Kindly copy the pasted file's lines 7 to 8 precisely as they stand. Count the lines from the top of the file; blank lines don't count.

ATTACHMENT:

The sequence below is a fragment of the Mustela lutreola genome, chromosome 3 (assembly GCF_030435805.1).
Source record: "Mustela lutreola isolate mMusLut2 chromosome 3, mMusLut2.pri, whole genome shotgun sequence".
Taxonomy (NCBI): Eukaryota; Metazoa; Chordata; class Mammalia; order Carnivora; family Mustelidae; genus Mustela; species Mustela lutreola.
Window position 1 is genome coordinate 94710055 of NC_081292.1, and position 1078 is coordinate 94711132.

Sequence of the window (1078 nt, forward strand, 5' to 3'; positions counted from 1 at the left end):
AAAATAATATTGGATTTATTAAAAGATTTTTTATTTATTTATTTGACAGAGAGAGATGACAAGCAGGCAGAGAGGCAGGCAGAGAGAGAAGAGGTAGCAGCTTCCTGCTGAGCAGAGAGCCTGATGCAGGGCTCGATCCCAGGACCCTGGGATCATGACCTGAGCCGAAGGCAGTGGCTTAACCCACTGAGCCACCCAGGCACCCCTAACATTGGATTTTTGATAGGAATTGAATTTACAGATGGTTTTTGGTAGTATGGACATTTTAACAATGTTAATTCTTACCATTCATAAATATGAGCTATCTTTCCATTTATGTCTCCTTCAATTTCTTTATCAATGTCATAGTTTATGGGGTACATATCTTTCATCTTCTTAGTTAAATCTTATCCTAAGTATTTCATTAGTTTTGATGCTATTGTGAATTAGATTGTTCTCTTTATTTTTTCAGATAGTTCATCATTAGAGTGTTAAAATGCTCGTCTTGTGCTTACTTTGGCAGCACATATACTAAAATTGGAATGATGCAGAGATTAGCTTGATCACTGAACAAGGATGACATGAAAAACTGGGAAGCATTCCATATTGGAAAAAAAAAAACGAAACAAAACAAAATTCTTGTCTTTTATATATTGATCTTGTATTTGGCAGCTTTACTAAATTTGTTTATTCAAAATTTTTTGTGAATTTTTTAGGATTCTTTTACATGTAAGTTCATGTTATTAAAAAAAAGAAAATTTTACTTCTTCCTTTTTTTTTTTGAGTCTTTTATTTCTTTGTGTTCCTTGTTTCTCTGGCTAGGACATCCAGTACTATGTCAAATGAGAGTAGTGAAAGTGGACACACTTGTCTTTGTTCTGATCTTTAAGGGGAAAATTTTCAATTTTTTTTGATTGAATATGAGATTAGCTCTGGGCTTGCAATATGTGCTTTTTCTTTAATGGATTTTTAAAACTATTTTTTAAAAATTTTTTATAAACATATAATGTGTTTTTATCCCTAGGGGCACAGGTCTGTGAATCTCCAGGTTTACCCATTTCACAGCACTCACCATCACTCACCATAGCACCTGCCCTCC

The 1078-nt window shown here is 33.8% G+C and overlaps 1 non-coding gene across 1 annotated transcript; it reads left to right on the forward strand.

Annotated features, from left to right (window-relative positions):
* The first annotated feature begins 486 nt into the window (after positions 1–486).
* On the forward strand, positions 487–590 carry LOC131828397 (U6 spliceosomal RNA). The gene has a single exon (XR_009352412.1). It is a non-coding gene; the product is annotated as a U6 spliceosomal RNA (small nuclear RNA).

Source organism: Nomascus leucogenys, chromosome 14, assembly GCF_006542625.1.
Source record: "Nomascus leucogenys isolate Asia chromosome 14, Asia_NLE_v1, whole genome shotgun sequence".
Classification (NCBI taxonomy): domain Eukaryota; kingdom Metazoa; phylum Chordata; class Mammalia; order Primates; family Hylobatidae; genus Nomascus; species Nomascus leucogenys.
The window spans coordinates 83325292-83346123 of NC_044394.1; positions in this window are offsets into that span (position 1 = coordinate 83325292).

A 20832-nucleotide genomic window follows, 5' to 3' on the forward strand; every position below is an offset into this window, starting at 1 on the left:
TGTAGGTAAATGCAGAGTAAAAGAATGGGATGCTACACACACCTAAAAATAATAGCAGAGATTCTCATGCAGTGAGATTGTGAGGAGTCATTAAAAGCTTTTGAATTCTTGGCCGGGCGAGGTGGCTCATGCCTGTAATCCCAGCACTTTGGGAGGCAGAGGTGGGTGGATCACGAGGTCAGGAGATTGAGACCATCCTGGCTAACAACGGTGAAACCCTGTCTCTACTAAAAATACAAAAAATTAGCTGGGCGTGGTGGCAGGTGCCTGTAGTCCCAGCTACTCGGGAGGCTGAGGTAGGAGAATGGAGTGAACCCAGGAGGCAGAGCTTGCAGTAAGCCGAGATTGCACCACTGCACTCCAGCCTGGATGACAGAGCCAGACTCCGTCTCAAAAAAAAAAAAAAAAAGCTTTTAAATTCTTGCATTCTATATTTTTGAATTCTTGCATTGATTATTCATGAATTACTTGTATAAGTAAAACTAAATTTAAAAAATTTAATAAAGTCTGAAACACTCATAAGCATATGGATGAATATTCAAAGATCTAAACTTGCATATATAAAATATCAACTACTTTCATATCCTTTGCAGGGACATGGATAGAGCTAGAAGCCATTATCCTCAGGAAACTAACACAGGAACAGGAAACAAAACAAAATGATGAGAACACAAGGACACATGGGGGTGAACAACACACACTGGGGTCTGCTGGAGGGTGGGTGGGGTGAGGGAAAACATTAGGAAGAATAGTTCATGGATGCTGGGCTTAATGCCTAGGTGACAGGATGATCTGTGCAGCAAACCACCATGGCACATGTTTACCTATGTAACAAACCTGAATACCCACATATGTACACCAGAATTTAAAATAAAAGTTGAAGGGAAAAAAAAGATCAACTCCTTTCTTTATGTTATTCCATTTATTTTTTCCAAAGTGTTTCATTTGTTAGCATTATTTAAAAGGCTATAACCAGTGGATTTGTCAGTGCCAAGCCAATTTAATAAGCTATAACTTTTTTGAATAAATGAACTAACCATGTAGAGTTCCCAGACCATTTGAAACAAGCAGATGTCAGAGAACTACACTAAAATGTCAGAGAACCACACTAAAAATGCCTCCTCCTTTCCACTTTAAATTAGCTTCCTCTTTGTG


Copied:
The 1078-nt window shown here is 33.8% G+C and overlaps 1 non-coding gene across 1 annotated transcript; it reads left to right on the forward strand.

Annotated features, from left to right (window-relative positions):